Round-Up Of The Ontario Court Of Appeal's Employment Decisions In 2019‎

In 2019, the Ontario Court of Appeal ("ONCA") provided us with guidance on matters of employment law. Below, in brief, are key points from many of ONCA's 2019 decisions relating to employment law.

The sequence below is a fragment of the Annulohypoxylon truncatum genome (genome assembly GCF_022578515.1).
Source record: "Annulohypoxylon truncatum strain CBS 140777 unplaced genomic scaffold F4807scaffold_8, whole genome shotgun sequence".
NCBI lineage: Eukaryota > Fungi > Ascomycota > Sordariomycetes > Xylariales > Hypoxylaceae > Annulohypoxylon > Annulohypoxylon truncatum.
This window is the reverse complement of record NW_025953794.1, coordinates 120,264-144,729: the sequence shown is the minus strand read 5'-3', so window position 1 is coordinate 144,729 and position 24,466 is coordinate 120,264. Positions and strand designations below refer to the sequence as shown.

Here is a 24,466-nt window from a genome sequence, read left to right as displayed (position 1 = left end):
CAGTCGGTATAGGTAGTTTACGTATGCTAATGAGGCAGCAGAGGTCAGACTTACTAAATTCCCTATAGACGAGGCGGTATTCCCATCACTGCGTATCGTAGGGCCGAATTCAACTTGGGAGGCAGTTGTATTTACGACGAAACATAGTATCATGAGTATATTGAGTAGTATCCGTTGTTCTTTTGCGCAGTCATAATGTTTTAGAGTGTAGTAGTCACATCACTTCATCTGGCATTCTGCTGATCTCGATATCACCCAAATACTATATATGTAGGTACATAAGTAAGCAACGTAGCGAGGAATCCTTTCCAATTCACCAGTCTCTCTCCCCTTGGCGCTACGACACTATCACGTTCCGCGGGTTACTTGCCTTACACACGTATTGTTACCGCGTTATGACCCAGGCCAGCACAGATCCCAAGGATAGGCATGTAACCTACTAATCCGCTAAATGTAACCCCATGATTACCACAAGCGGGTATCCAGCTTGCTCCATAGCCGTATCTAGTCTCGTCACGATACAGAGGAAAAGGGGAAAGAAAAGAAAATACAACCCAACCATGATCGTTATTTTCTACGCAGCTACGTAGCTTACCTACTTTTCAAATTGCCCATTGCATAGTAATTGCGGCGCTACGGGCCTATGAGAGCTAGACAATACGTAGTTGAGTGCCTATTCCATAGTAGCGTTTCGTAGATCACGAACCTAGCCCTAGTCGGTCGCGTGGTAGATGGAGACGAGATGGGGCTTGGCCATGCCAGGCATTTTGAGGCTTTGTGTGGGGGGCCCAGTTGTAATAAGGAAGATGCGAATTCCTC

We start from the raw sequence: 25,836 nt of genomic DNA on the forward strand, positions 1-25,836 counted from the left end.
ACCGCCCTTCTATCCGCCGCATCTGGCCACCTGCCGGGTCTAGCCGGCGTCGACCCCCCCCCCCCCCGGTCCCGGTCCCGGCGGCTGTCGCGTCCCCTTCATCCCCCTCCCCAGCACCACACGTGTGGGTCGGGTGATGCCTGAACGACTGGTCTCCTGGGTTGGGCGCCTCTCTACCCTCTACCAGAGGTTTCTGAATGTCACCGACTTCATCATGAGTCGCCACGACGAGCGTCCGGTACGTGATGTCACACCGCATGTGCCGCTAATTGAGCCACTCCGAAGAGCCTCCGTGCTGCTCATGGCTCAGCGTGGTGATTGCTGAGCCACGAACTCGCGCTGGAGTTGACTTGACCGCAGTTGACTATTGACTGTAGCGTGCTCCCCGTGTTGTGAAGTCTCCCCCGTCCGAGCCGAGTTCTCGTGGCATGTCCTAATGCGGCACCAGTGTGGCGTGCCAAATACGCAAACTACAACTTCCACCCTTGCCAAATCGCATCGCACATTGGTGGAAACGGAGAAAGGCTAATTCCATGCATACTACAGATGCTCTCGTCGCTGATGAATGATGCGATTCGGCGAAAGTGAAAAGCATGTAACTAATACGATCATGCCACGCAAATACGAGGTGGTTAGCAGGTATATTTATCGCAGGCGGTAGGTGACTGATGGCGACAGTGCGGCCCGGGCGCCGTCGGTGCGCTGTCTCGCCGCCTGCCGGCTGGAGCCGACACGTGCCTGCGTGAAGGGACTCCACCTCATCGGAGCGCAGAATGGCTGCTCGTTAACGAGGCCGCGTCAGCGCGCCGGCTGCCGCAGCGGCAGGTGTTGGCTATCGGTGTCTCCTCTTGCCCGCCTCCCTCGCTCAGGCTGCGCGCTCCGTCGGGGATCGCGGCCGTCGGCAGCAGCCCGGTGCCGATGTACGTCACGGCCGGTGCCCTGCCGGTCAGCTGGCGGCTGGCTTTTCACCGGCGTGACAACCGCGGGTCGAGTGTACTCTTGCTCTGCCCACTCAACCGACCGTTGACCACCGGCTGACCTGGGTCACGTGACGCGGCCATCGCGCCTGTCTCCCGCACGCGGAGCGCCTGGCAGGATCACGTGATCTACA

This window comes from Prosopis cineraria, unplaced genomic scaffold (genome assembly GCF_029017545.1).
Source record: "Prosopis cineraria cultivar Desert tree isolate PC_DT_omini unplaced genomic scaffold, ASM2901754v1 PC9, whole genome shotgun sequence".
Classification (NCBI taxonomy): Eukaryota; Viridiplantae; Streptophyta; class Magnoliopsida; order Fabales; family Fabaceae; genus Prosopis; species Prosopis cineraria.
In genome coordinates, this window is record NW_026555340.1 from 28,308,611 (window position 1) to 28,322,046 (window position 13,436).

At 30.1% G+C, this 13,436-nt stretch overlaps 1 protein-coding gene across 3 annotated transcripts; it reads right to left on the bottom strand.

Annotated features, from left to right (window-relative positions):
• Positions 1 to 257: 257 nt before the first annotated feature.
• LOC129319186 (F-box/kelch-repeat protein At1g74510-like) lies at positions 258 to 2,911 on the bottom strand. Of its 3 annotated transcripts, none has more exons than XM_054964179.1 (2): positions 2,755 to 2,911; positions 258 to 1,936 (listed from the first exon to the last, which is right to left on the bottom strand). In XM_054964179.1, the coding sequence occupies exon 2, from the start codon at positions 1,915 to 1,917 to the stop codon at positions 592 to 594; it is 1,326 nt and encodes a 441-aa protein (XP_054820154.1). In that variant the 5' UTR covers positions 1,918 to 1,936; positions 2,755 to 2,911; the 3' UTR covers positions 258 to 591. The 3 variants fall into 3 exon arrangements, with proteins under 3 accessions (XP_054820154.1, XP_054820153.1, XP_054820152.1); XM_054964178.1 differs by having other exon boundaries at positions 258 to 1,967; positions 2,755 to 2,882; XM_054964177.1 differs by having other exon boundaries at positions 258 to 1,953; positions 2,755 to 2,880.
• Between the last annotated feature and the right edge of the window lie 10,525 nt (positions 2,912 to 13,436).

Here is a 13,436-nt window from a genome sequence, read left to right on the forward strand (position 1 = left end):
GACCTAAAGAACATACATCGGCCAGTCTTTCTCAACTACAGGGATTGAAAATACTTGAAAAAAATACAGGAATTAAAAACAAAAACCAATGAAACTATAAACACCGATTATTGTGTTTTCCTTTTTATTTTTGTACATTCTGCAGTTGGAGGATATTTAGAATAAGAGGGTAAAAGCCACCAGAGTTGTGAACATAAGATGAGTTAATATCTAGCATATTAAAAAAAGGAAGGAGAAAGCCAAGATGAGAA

On sentencing and fines for regulatory offences, ONCA says... The most important sentencing principals for regulatory offences under the Occupational Health and Safety Act ("OHSA") are deterrence (i.e. for the individual) and general deterrence (i.e. the greater public). The fines imposed must be no greater than those which are required to meet the objectives of sentencing. The fitness of a fine under the OHSA can be determined by asking, "What amount of fine is required to achieve general and specific deterrence, and would otherwise be appropriate bearing in mind the principles of sentencing, including proportionality and parity?" Ontario (Labour) v. New Mex Canada Inc., 2019 ONCA 30 On awarding punitive damages against employers, ONCA says... An employer's improper conduct in the course of terminating an employee's employment and during the ‎course of the ensuing litigation may warrant an award of punitive damages against an employer. ONCA affirmed a ‎$100,000 punitive damages award against the employer‎.‎ Ruston v. Keddco MFG. (2011) Ltd., 2019 ONCA 125 On the tort of intentional infliction of mental suffering, ONCA says... To make out the second branch of the test for the tort of intentional infliction of mental suffering (i.e. that the conduct was calculated to produce harm), the employee must show: (i) that the employer desired to produce the consequences that followed from the act/conduct, or (ii) the consequences of the act/conduct were known to be substantially certain to follow. The requirements of (i) or (ii) are important limiting elements of the tort of intentional infliction of mental suffering and distinguish the tort from an action in negligence. Colistro v. Tbaytel, 2019 ONCA 197 On whether an employee owes a fiduciary duty to an employer, ONCA says... A senior level employee that forms part of an employer's "top management" and exercises discretion that affects the employer's legal and economic interests does not automatically owe a fiduciary duty to the employer. Whether an employee has a fiduciary duty to an employer is inherently a contextual and fact-specific determination. In making such a determination, it is unhelpful to focus on job titles. Plate v. Atlas Copco Canada Inc., 2019 ONCA 196 On the "tort" of harassment, ONCA...

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